From Ulster With a Cloth Bundle
The Ulster American folk park in Northern Ireland tells the story of emigration from Ulster to North America in the eighteenth and nineteenth centuries
Between the Great Famine and the New World
There we were in the hold, bunks all around
In rows to port and starboard
While from tarred timbers came heaves and groans
Mingled confusion and sound of a child sobbing
Louder and again.
Pale skinned grandmother she was
Hair tied in a bob, explaining
This bucket for water, that one for excrement
Make sure you’re upwind when you throw it overboard
This black cloth, tied with a carrying knot
Is all you may take, some oatmeal cake
A bible, a comb perhaps, and the Lord’s prayer.
Three weeks we sailed, or six or seven
Depending on the weather, hungry, soiled, scabbed
Sobbing and heaving. In heavy seas they battened us down
We lay in the dark, candles snuffed out
Some girls fell pregnant
Some didn’t make it, others infirm or ill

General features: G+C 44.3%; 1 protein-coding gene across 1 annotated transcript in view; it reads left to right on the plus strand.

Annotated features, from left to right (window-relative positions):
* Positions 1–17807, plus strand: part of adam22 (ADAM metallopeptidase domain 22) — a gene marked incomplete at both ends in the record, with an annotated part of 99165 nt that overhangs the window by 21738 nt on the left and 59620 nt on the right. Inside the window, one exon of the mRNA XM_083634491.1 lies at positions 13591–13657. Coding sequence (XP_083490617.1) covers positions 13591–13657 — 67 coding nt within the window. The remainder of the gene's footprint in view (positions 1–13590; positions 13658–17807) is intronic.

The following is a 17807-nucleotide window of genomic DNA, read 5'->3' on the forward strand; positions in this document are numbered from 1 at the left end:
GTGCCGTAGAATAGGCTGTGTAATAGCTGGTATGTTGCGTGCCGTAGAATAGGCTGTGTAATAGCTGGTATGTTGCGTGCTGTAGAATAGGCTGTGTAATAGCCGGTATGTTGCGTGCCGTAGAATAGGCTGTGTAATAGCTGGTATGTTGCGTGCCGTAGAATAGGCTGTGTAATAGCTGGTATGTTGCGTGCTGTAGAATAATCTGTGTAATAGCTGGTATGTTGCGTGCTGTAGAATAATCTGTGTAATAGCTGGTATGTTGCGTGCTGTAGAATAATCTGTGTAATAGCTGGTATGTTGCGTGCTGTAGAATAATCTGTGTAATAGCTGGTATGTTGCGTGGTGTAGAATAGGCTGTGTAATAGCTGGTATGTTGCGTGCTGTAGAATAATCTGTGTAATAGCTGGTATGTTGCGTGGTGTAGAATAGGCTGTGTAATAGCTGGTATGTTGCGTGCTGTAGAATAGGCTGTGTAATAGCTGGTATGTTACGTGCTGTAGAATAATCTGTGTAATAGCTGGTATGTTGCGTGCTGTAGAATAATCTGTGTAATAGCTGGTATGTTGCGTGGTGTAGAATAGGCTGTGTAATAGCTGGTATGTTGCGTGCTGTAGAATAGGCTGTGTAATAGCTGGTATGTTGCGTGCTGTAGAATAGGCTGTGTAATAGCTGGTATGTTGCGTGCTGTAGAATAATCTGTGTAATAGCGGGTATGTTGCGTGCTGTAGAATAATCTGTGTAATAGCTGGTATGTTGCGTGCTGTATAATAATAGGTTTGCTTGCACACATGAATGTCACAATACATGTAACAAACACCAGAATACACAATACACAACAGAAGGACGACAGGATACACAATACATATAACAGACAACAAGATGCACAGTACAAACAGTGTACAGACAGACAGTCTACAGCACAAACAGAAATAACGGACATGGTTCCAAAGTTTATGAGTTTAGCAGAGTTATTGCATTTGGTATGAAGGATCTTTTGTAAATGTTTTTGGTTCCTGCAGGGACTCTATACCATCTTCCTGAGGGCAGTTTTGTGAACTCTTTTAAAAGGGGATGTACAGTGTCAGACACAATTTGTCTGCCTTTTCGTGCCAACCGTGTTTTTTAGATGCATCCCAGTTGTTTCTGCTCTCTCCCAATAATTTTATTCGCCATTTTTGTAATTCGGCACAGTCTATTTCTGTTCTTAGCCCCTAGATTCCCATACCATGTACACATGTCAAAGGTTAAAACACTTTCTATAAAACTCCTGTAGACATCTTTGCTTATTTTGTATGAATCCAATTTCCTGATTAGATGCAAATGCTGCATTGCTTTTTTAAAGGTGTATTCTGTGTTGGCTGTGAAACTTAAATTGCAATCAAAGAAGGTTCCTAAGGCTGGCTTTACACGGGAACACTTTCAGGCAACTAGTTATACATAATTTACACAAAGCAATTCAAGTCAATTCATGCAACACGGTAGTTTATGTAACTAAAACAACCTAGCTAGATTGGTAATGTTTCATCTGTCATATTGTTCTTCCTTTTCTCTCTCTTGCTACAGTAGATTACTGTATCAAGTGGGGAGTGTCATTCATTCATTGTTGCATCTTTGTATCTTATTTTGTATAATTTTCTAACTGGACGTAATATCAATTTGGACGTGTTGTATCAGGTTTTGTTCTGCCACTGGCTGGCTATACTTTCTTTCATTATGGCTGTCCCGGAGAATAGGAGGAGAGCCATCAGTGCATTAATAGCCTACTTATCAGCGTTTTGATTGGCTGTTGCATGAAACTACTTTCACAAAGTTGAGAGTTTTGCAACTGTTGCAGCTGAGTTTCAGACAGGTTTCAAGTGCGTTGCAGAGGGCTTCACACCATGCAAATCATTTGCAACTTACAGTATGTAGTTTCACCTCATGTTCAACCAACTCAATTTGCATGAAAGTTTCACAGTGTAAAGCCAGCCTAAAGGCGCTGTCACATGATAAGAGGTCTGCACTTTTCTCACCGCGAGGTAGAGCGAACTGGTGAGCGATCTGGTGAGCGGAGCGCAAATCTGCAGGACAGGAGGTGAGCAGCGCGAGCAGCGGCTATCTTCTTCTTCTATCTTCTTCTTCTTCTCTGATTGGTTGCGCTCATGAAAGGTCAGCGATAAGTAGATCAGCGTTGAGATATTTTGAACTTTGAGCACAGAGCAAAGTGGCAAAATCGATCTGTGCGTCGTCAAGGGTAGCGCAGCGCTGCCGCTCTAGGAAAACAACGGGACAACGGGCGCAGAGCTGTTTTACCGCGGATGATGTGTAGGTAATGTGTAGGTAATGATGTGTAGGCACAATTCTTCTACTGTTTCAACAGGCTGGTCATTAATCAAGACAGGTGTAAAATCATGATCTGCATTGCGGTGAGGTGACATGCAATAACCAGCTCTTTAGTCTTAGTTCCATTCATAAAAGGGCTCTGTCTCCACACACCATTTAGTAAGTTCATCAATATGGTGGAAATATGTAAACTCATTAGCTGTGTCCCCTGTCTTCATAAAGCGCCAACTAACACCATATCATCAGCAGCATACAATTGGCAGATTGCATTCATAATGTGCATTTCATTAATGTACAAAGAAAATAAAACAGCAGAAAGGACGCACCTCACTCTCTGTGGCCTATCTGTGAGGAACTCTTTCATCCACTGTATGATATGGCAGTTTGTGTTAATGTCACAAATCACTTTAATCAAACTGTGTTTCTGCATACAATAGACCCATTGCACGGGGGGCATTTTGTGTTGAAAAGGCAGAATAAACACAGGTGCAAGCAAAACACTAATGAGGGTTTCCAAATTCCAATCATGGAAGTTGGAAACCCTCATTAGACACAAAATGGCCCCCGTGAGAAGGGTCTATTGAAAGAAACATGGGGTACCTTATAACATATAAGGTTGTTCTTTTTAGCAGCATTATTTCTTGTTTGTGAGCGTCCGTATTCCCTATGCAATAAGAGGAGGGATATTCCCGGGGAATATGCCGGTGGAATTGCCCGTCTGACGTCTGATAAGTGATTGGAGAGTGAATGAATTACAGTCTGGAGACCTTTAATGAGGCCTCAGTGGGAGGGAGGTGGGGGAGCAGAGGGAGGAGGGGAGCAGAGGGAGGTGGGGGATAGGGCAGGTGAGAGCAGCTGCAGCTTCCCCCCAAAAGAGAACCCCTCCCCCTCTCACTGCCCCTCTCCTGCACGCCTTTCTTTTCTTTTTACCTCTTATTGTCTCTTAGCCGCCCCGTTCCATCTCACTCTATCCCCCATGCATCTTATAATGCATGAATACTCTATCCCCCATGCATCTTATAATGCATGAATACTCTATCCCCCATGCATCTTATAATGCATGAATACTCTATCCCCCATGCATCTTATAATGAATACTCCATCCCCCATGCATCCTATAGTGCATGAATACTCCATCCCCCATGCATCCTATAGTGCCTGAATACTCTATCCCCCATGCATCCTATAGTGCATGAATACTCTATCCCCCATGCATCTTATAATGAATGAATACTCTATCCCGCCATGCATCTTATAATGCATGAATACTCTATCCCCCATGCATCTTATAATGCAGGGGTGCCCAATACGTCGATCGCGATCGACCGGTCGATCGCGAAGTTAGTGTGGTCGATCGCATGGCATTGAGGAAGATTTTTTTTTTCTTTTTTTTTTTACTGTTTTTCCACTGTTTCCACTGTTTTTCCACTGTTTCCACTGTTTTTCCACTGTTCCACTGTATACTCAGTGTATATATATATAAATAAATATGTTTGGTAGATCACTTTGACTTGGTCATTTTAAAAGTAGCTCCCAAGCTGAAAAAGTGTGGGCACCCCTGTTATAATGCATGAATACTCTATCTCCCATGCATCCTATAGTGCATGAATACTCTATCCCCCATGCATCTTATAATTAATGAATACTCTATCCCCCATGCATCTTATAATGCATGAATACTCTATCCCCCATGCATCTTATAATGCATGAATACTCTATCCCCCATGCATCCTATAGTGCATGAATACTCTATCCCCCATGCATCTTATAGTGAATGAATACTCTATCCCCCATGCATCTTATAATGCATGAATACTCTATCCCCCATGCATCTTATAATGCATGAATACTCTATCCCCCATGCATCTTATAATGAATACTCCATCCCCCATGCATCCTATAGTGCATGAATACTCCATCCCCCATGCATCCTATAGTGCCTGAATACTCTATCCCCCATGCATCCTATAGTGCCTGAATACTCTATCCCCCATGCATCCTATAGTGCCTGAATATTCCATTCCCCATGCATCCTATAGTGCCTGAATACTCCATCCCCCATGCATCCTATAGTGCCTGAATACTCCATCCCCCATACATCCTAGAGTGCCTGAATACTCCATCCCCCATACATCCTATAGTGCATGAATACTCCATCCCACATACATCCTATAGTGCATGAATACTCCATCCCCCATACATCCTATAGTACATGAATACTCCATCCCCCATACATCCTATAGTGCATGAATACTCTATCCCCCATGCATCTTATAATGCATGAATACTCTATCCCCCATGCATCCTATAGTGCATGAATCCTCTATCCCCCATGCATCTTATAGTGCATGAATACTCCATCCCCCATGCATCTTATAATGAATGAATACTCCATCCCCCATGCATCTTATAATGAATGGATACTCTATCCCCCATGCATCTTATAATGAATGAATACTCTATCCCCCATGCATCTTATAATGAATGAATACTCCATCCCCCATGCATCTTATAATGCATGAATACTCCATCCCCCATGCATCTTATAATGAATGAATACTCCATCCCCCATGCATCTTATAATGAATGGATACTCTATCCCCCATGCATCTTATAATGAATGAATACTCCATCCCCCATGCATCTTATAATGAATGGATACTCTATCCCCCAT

were turned back at Ellis – returned to sender
Wretched anachronisms, sent back
To starvation, death in transit
Dumped overboard? She didn’t know.
Down a passageway, rungs gripped then climbed
We emerge to the light of a New World
Post offices, print shops, general stores
Chemists, all smiles and explanations.
It takes some time to shake off the journey
She said, but trade and commerce and hard work
Will pull you through, and like new immigrants
Everywhere, we survived, holding each other up
In times of stress.
But where were the children that didn’t make it
Ill and sobbing in the hold, retching their lives
Out in the stench, where were the frail, the aged,
The crippled, denied entry, on their way back,
Dumped overboard? She didn’t say.
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© Johnmichael Simon